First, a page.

Anyone who has ever worked for someone else has likely had a moment where frustration built to the point where homicidal fantasies started occurring. (If not, you have the best boss ever and should never quit!) The idea of offing one's boss isn't new, especially to cinema. The 1980s comedy 9 to 5 pops into my head when I think about those types of films, and now I can add Horrible Bosses to the list. In this case, instead of three co-workers conspiring to rid themselves of a sleazy boss, we have three friends who seek to have all three of their bosses whacked. Nick (Jason Bateman) works very hard for his boss Dave Harken (Kevin Spacey) at a financial firm, in hopes of attaining a promotion; Dale (Charlie Day) works as a dental assistant to sultry dentist Dr. Julia Harris (Jennifer Aniston); Kurt (Jason Sudeikis) works as an accountant for Jack Pelitt (Donald Sutherland). But things aren't so good - Dave screws over Nick and takes the promotion for himself, Julia threatens to blackmail Dale by telling his fiancée that they slept together - unless they sleep together, and Jack dies leaving the company in the incapable hands of his drug-addled son Bobby (Colin Farrell). Now things are even more miserable, and the three friends decide that the best thing to do would be to have their bosses offed. In the process of finding a hitman, they find a "murder consultant" (Jamie Foxx) who suggest that they each kill each other's bosses (in the manner of Strangers on a Train). Things don't go exactly as planned, and soon the trio find themselves trying to get out of being framed for murder.
There are parts where the film feels a bit slow, but it's the actors that drive the film; under the direction of Seth Gordon, Horrible Bosses is a solid ensemble comedy. Bateman, Day and Sudeikis have a great dynamic, with plenty of funny banter and some hysterical (ad-libbed?) lines that make even the most absurd situations seem plausible and natural. The bosses are clearly having a blast, with Farrell wearing a terrifically bad hairpiece, Spacey being devious and mean, and Aniston playing against type as a manipulative seductress. And let's not forget Jamie Foxx as "Motherf***er Jones", a downright brilliant role from the Oscar-winning actor. The score by Chris Lennertz is fun and energetic, primarily rock-band based, playing out the tension of the scenes and driving the characters forward. In all, Horrible Bosses is a fun fantasy romp about what it would be like to get rid of some truly terrible human beings.
Considering that Horrible Bosses is a 2011 film, the visual presentation on Blu-ray is perfectly fine. Not the most impressive showcase of your ginormous HDTV, but details are clear; there are no artifacts from digital compression or excessive noise reduction of note. Colors are slightly desaturated per the filmmaker's palette choice, but overall it's an adequate and accurate representation of the film on home video. Audio is presented as a rather front-heavy English DTS-HD Maser Audio 5.1 track. Since the film is primarily dialogue-driven, it's not really that much of an immersive experience and the mix reflects that, with only occasional use of the surrounds. The punchy and fun band-driven score by Chris Lennertz is given a nice presentation, helping drive the action and push the comedy. In all, a satisfactorily average presentation.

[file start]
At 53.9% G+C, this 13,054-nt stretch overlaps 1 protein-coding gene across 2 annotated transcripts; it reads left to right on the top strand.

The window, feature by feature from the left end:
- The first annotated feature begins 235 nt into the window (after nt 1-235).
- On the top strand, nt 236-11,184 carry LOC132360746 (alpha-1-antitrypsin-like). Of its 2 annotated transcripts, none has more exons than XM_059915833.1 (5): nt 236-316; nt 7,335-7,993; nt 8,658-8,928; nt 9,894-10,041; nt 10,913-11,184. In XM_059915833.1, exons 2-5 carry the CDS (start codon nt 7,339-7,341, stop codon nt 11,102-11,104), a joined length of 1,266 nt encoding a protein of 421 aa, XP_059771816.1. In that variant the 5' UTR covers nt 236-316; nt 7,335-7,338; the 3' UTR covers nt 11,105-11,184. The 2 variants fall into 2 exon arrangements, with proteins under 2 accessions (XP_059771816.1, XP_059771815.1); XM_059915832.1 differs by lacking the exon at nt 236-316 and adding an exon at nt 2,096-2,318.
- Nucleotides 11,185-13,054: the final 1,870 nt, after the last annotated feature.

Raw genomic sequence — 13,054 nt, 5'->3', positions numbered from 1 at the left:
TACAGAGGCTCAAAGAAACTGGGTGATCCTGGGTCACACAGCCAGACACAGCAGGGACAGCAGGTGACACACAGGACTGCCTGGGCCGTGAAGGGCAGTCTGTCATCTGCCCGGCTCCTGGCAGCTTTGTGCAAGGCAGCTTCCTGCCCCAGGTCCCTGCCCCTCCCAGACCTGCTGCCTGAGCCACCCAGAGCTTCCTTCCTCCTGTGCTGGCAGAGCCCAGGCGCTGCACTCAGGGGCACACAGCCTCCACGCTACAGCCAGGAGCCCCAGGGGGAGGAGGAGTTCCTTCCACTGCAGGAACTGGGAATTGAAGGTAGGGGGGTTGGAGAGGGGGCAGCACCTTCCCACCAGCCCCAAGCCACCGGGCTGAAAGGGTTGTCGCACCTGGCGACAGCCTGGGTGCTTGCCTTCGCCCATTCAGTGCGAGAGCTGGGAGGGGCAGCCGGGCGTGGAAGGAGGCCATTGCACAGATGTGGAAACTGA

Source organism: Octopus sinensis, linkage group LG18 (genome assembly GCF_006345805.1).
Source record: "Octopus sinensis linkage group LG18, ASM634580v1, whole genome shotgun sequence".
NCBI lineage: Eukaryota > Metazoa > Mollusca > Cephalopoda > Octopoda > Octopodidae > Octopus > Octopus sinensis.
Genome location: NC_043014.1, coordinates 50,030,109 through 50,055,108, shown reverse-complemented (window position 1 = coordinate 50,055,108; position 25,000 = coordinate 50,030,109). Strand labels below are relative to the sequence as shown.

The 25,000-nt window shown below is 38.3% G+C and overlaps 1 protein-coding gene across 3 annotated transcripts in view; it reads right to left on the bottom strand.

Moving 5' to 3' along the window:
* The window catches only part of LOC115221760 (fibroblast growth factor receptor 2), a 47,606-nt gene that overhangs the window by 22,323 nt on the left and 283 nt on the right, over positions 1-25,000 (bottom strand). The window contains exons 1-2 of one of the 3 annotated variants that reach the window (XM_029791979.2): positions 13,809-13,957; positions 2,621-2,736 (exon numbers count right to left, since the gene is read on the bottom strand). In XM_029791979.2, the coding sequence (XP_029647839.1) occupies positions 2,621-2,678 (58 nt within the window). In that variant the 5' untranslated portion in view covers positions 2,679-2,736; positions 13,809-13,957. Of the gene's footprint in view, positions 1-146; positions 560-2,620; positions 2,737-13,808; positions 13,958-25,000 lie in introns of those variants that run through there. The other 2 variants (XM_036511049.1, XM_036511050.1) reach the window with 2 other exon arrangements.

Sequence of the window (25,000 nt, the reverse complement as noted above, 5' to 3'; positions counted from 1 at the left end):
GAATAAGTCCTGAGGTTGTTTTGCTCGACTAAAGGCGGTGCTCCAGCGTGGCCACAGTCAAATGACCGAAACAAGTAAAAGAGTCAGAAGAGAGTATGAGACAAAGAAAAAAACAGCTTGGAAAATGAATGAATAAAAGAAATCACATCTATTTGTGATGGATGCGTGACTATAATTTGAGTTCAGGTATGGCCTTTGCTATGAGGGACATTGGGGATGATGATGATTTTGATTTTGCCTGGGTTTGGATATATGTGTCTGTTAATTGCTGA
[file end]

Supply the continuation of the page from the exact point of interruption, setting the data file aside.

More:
Released on Blu-ray, we are given two versions of the film - the theatrical release, and an extended unrated edition that runs about 8-minutes longer. Instead of using seamless branching on one disc, each version is given its own disc, with the unrated version sitting alone on the first disc, and all the supplements paired up with the theatrical version on the second disc. We don't get a commentary track, but instead get a small selection of behind-the-scenes featurettes. First up is "My Least Favorite Career" (HD, 5-minutes) in which director Seth Gordon and the cast talk about their own 'Horrible Bosses'. "Surviving a Horrible Boss" (HD, 6.5-minutes) continues the trend of discussing real life scenarios with the three lead actors and director Gordon imparting some advice on how to handle a horrible boss situation. (Don't try their suggestions at home!) "Being Mean is So Much Fun" (HD, 7-minutes) features actors Kevin Spacey, Colin Farrell and Jennifer Aniston talking about what it was like for them to become Horrible Bosses.
"Deleted Scenes" (HD, 10.5-minutes) features two alternate openings; a new scene between Donald Sutherland, Jason Sudeikis and Colin Farrell; an alternate death fantasy featuring Kevin Spacey; a funny moment with Farrell at the pharmacist; and an extended bit in the car with Bateman, Sudeikis and Day. "The Making of the Horrible Bosses Soundtrack" (HD, 6.5-minutes) is a great look at how composer Chris Lennertz pulled together some of the great band musicians together to form a 'super-band' to get the right sound and give the characters a "musical backbone". While there is no trailer to speak of, we do get a third disc featuring the theatrical version of the film on DVD, as well as the ability to get an Ultraviolet Digital Copy, which lets you watch the film on nearly every device/method imaginable.
Funny and crass - and like a R-rated ensemble version of 9 to 5, Horrible Bosses might not break the mold when it comes to edgy comedies, but it certainly is enjoyable to watch. The bosses are deliciously fun and mean spirited, and with a decent presentation on Blu-ray, as well as including two versions of the film and a small handful of supplements, Horrible Bosses is worth checking out.
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